MS and TX will collaborate to develop a novel bait-enriched targeted pulldown method to identify the bacterial BRD agent Mannheimia haemolytica in microbiomes generated by 16S sequencing or shotgun sequencing, in order to increase sensitivity of identification of M. haemolytica in microbiomes. They will then compare the sensitivity of the pulldown method to traditional quantitative PCR (qPCR) methodology to identify antimicrobial resistant M. haemolytica in the nasopharynx of cattle at risk for BRD.

MS and TX will compare methods for identification of BRD agents: nasal swabs, non-guarded nasopharyngeal swabbing, and guarded nasopharyngeal swabbing, to determine the rate at which each method identifies M. haemolytica in cattle at risk for BRD, or with BRD. This will help to determine whether the current standard, guarded nasopharyngeal swabbing, which is expensive and generates more plastic waste, is necessary.

CA, WI and OK researchers plan to resubmit a proposal to USDA NIFA to expand and validate the BRD risk assessment tool developed by UC Davis and incorporate the epidemiology of BRD specific to other management practices in these states. The proposed research will evaluate use of a risk assessment approach on reducing the risk of BRD in preweaned dairy calves. In addition, the risk assessment will be implemented as a native mobile application that can be used by producers, veterinarians and professionals concerned with BRD in dairy calves.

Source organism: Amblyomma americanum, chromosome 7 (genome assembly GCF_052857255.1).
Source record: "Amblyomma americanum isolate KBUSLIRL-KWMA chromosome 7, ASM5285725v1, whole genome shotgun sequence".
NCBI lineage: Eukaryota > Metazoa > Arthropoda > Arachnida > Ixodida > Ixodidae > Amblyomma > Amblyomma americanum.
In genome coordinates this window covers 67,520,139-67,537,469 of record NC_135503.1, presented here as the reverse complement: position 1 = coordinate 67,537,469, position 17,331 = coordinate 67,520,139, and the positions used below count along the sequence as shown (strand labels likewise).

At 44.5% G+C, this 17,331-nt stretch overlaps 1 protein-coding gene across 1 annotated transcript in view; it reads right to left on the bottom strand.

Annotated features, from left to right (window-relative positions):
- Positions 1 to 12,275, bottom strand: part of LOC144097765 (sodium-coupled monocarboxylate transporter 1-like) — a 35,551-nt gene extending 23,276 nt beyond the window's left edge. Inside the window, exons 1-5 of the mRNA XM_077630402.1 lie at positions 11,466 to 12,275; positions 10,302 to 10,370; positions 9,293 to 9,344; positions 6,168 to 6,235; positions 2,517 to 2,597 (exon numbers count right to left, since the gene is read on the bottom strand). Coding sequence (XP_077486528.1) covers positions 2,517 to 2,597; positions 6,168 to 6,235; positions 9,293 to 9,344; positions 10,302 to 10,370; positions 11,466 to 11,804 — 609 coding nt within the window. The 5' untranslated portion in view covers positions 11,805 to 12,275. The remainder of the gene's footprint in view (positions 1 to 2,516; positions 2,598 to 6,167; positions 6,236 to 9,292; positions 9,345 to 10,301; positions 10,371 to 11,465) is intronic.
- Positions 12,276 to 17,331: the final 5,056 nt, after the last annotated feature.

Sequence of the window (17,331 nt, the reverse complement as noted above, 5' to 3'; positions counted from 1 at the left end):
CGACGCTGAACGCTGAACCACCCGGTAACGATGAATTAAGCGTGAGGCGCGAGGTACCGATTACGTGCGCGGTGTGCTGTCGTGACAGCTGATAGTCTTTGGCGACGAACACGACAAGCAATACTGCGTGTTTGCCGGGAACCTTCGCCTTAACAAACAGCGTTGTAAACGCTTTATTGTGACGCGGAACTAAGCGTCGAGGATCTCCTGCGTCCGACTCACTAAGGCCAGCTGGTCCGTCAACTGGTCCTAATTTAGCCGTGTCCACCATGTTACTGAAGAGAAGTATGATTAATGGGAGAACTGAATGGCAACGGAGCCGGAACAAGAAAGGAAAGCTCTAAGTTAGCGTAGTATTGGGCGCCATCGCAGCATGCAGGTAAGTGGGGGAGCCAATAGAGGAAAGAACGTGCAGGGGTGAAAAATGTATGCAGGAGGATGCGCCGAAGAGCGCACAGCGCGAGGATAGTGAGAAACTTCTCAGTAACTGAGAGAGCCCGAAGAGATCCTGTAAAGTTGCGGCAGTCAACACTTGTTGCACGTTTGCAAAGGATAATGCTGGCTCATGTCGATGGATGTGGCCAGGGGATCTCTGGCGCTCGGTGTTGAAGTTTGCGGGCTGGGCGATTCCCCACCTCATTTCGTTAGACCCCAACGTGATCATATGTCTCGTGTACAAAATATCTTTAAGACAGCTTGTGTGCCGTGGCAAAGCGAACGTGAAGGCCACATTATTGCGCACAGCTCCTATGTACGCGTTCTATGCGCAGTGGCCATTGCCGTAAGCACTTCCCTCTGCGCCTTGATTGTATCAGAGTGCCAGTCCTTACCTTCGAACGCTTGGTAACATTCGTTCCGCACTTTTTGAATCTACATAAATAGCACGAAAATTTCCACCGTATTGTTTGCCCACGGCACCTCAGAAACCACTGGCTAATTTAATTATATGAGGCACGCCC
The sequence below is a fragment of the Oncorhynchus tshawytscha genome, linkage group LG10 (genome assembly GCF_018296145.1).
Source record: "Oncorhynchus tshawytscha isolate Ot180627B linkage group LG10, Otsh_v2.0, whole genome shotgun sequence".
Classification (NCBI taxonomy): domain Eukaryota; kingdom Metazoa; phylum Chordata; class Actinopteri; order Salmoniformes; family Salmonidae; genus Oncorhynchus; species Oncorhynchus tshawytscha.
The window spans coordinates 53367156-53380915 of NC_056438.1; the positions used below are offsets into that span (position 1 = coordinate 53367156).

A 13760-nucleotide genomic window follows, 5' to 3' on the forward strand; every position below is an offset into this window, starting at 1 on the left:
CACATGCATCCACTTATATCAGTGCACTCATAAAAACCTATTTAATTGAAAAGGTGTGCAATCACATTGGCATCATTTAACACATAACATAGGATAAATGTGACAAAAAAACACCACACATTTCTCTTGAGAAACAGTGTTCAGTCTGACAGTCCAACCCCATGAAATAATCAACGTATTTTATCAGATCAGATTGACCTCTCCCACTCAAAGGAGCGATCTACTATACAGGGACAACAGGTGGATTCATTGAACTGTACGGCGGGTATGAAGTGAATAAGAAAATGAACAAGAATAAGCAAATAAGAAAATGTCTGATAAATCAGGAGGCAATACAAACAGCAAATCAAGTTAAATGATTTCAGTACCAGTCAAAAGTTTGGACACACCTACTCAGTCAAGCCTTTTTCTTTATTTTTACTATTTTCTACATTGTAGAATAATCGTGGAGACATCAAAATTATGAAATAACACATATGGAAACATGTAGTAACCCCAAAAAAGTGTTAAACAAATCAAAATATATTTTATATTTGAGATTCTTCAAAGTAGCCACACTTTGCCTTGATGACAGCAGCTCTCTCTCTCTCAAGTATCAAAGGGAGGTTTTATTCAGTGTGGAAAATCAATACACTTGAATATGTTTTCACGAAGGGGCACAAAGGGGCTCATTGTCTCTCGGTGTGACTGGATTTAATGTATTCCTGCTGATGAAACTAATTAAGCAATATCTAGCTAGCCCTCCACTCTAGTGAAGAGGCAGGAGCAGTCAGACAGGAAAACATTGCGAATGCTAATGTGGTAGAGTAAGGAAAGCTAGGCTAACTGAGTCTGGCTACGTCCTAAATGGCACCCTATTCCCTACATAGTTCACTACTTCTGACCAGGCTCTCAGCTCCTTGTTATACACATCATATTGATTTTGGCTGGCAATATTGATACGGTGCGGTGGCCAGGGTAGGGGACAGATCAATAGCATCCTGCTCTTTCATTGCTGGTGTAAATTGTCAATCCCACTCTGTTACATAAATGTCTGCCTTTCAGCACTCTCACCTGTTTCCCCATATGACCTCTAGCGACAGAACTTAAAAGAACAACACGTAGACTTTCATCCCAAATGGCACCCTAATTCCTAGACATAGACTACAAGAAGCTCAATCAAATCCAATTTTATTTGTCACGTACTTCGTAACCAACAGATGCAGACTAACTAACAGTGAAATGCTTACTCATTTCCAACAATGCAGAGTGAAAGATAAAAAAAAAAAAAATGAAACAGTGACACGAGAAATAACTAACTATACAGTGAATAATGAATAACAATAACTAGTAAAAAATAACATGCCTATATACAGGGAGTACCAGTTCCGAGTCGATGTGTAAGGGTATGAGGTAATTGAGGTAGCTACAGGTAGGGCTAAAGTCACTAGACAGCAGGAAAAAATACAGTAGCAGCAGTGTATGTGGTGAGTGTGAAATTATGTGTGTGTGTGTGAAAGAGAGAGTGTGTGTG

Objective 3: To develop and validate management practices and responsibly applied therapeutic and preventative interventions, such as vaccines, antimicrobials, and immunomodulators, to minimize the impact of BRD on cattle, producers, and society.

Investigators in KS, SD, MS, IA, GA, and NE plan research projects aimed to develop and validate management practices and responsibly applied therapeutic and preventative interventions, such as vaccines, antimicrobials, and immunomodulators, to minimize the impact of BRD on cattle, producers, and society.

 In collaboration with KS, SD will work to evaluate next generation mosaic vaccines for BRD. Currently, SD and MS are involved in project determining the preventative and therapeutic uses of interferon lambda for BRD. In collaboration with MS and IA, SD researchers aim to evaluate the effectiveness of secretory IgG produced by parenteral vaccines.